Post-War Ukraine ‘Natural’ as Warsaw Bourse Looks EastKonrad Krasuski and Maciej Martewicz
The Warsaw Stock Exchange, home to a dozen traded Ukrainian companies, is betting on more listings from the former Soviet republic once the conflict there recedes and will offer to help develop Kiev’s nascent capital markets.
Growth on the Warsaw bourse, central Europe’s biggest stock market, stalled last year after the government halted sales of new companies to the public and overhauled its pension fund industry.
After merger talks with Vienna failed last year, Warsaw bourse is turning east to help more Ukraine enterprises find funding in a country with 10 mostly illiquid bourses. The Ukraine conflict with pro-Russian rebels has killed more than 4,800 people, pushed Poland’s eastern neighbor into its deepest recession since 2009 and left investors skittish about the country of 43 million people.
“Ukraine is a natural, strategic direction for us,” Chief Executive Officer Pawel Tamborski said in an interview at the Bloomberg News office in Warsaw yesterday. “We understand that now it’s not the priority for the Ukrainian government, but we are ready to help make the market less fragmented.”
Ukrainian companies have sold 2.9 billion zloty ($797 million) of shares in Poland since 2006, according to data compiled by Bloomberg. They were lured by the country’s pool of pension and mutual funds and the higher stock-market liquidity than on any of their home country’s 10 stock exchanges.
Warsaw’s WIG-Ukraine Index of eight companies has jumped 16 percent this year, after plunging 51 percent in 2014. Agriculture producer Kernel Holding SA, the biggest Ukrainian company traded on the Polish stock market, has gained 15 percent, recouping part of its 25 percent decline last year.
“We believe Ukrainian companies will seek more capital in the future and we want to be the market of the first choice,” Tamborski said. “We may be a good alternative to London.”
Tamborski isn’t alone in his assessment of Ukraine’s potential. The Warsaw bourse, created two years after the 1989 fall of communism in Poland, could help Ukraine develop a single stock market, Ukraine’s Economy Minister Aivaras Abromavicius said during his visit to Poland in December.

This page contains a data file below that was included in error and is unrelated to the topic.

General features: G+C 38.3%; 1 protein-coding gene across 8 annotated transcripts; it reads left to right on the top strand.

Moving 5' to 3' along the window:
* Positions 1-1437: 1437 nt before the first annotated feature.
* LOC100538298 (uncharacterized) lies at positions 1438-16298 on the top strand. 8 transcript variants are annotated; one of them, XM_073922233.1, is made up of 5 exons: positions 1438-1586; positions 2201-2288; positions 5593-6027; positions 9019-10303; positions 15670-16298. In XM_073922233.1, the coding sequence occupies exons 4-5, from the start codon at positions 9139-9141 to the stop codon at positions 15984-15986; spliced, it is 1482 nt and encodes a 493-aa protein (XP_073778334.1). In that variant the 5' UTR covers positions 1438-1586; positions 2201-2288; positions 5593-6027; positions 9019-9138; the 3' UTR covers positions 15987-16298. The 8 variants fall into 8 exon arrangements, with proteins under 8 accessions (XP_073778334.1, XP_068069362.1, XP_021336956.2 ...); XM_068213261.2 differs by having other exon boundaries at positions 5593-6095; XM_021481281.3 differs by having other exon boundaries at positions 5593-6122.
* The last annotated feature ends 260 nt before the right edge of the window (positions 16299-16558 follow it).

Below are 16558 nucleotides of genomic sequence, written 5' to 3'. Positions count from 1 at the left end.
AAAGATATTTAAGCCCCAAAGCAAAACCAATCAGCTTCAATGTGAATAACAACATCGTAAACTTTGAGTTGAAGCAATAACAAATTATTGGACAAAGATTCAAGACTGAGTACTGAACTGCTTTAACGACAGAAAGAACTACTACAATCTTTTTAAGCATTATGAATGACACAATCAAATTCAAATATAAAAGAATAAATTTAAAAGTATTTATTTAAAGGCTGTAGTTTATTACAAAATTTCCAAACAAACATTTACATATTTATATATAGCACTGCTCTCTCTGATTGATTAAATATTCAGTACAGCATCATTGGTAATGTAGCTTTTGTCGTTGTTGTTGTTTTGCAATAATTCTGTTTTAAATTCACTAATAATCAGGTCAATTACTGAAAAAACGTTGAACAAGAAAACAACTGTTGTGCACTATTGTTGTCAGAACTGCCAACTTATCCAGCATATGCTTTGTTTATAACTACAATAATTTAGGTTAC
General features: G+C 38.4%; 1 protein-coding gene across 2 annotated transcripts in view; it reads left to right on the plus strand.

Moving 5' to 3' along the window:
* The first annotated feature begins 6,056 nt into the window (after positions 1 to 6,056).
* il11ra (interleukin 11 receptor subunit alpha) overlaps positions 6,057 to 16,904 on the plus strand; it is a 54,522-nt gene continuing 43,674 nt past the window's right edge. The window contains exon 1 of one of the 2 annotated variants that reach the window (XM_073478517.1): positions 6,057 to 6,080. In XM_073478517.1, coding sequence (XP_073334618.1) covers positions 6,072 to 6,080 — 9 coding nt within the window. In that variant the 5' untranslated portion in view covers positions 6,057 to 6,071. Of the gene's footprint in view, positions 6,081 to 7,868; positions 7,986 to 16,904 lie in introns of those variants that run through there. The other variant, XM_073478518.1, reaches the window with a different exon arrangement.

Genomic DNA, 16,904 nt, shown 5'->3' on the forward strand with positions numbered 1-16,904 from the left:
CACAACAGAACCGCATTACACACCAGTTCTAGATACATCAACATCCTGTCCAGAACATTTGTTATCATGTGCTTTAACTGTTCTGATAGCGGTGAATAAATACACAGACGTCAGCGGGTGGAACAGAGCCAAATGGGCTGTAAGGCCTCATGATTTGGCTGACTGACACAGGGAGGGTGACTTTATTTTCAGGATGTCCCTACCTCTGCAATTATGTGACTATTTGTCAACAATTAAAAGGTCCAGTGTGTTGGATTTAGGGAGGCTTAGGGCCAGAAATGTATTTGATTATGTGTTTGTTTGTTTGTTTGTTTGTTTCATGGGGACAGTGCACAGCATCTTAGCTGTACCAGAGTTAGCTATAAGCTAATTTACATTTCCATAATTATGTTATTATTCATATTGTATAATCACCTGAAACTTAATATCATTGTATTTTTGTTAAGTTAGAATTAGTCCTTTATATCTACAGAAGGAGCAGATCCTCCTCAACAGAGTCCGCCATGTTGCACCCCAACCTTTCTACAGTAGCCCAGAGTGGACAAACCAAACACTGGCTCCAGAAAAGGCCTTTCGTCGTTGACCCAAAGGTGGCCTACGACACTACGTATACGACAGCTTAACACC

There are 471 companies trading in Warsaw, including 51 foreign ones, compared with a total of 221 on stock exchanges in Vienna, Prague, Budapest and Ljubljana combined, according to data on their websites. The total value of domestic companies listed in Warsaw exceed $170 billion.
Last year, 28 companies started trading on Warsaw’s main market, raising a total of 1.29 billion zloty in public share sales, the smallest amount in at least 10 years.
“We expect to tap a similar number of IPOs this year as in 2014,” Tamborski said. “We plan to raise the total value of offerings as we want to have good companies. We are also hunting for good regional stories as investors like them most.”
The exchange expects “a few” regional IPOs this year, the CEO said, without giving further details. Record-low interest rates in Poland “limit the IPO interest among issuers,” he said.
Tamborski, a former investment banker and deputy treasury minister, ended merger talks with the Vienna market operator in September, two months after taking the CEO post. The Polish exchange decided to expand its trading in debt, derivatives and commodities to solidify its leading position in the region.
The company is seeking new investors to increase liquidity and help attract new issuers, also from the central and eastern European region. The average daily stock turnover dropped 7.5 percent to 824.8 million zloty last year, according to data on the bourse’s website.
“We see low velocity, with pension funds keeping over 40 percent of free float as one of the problems for the Warsaw Stock Exchange,” Tamborski said. “That’s why in our strategy we underline the need for broadening our investor base and find investors ready to purchase stakes from pension funds.”
The management is meeting investors in London, Hong Kong, the U.S. and Canada and expects some effects of talks in the “coming years,” he said.
“We are reaching Asian and American investors who were absent here,” Tamborski said. “Most of them seem to have a relevantly low knowledge of the Polish market and so we are showing them good stories, we are sowing seeds.”